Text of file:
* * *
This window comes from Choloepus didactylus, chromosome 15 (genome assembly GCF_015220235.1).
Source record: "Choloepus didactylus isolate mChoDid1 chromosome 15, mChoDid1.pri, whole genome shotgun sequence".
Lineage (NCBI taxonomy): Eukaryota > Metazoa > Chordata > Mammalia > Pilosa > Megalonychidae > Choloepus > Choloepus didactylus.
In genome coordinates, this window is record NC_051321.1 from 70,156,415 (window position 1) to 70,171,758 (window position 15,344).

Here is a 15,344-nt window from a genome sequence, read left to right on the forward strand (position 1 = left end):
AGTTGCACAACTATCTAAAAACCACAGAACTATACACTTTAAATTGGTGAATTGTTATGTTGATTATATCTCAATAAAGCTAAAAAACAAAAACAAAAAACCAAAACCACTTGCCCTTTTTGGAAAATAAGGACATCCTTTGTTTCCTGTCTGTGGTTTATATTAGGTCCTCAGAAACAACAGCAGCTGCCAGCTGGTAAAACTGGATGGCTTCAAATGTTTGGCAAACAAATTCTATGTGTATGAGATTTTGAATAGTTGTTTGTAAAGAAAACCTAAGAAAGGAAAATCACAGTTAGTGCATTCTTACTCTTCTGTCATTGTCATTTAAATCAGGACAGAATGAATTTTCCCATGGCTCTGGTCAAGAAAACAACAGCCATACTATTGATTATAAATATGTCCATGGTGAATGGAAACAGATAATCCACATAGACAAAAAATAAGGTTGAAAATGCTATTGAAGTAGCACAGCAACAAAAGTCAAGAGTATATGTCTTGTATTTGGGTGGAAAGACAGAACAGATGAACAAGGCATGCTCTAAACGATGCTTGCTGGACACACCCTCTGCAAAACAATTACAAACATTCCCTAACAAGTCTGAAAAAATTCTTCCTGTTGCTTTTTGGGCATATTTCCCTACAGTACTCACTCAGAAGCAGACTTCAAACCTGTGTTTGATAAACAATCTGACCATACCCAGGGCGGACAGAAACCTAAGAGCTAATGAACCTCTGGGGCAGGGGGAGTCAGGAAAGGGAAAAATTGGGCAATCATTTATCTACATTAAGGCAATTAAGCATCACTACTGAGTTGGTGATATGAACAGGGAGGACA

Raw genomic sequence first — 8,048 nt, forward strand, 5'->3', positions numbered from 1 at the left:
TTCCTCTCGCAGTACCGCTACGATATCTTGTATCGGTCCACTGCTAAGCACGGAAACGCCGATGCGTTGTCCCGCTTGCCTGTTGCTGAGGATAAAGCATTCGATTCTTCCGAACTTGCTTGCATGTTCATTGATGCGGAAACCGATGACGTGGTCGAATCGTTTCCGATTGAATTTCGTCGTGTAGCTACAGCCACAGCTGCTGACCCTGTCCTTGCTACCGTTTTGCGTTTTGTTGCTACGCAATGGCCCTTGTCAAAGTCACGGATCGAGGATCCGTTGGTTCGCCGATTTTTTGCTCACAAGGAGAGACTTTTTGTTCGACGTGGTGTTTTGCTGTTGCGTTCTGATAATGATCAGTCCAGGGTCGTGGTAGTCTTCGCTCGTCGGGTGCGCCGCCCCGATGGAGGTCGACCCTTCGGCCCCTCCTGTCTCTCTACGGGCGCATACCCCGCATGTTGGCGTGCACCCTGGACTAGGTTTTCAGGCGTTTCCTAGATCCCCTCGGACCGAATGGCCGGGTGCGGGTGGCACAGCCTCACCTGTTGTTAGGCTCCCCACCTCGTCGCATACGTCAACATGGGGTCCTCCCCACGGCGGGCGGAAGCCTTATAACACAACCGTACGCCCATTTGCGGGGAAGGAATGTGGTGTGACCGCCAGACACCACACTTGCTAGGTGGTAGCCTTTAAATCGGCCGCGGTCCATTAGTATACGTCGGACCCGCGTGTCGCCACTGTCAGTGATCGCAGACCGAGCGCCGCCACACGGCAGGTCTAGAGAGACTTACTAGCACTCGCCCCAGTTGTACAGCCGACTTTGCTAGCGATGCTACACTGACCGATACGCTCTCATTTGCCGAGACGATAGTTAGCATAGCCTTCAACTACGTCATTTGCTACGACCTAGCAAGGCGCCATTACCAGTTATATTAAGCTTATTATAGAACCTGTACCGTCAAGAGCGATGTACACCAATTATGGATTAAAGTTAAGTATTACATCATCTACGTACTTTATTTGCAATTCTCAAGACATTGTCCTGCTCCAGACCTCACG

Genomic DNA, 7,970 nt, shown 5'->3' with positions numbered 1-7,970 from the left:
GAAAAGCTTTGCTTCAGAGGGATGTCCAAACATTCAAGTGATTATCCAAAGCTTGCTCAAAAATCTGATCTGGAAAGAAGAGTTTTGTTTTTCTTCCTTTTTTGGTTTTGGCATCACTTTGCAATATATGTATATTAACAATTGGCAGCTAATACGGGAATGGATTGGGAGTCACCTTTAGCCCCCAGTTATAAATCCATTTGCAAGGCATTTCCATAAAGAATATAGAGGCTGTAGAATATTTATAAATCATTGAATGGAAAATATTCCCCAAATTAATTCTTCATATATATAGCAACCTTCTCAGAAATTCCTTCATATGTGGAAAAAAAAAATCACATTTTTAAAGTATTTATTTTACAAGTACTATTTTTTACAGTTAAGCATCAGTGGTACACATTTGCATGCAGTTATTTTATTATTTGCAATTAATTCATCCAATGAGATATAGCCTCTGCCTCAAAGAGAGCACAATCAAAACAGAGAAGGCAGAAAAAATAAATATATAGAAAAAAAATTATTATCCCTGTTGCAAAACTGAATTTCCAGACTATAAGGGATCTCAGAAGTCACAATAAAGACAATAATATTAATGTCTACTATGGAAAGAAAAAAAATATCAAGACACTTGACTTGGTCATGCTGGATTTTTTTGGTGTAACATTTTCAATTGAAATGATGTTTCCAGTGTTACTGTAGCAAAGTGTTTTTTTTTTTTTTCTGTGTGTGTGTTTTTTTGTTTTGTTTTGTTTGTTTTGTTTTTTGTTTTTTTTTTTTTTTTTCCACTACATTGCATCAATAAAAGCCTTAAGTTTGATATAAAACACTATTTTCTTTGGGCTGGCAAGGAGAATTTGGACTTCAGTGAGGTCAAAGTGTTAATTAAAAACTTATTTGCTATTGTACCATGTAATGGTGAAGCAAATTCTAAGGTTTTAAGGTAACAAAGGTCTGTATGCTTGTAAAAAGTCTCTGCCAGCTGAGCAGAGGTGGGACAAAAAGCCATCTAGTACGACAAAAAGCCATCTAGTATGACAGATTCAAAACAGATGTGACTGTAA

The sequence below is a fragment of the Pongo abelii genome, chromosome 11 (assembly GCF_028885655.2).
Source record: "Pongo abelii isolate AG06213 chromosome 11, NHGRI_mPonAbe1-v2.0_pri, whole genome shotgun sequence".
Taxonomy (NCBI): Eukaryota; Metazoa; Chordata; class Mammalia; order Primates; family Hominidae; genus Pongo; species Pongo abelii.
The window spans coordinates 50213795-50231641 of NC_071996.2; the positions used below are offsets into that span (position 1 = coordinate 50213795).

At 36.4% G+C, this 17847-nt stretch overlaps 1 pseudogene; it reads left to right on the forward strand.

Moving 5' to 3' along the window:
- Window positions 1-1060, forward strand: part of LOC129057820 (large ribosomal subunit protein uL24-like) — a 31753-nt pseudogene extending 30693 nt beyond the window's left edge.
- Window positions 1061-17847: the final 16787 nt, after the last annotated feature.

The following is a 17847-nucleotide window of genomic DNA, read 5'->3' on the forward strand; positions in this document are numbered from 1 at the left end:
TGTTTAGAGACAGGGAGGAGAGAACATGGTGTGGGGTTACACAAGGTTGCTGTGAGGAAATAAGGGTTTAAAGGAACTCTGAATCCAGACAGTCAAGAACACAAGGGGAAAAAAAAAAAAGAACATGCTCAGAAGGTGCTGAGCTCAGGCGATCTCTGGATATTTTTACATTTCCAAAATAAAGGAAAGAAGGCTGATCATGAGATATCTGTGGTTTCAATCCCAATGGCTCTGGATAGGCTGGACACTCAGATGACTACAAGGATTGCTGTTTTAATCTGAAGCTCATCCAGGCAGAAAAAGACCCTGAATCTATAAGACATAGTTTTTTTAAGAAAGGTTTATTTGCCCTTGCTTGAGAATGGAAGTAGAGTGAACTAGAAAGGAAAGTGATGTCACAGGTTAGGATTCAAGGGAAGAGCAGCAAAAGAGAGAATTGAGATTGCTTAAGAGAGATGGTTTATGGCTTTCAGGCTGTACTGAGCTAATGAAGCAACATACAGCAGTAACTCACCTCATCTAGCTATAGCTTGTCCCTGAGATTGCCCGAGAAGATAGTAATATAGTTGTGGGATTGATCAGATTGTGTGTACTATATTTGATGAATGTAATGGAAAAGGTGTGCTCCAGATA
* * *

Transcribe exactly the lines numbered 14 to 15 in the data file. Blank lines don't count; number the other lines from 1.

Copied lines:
The window spans coordinates 50213795-50231641 of NC_071996.2; the positions used below are offsets into that span (position 1 = coordinate 50213795).

At 36.4% G+C, this 17847-nt stretch overlaps 1 pseudogene; it reads left to right on the forward strand.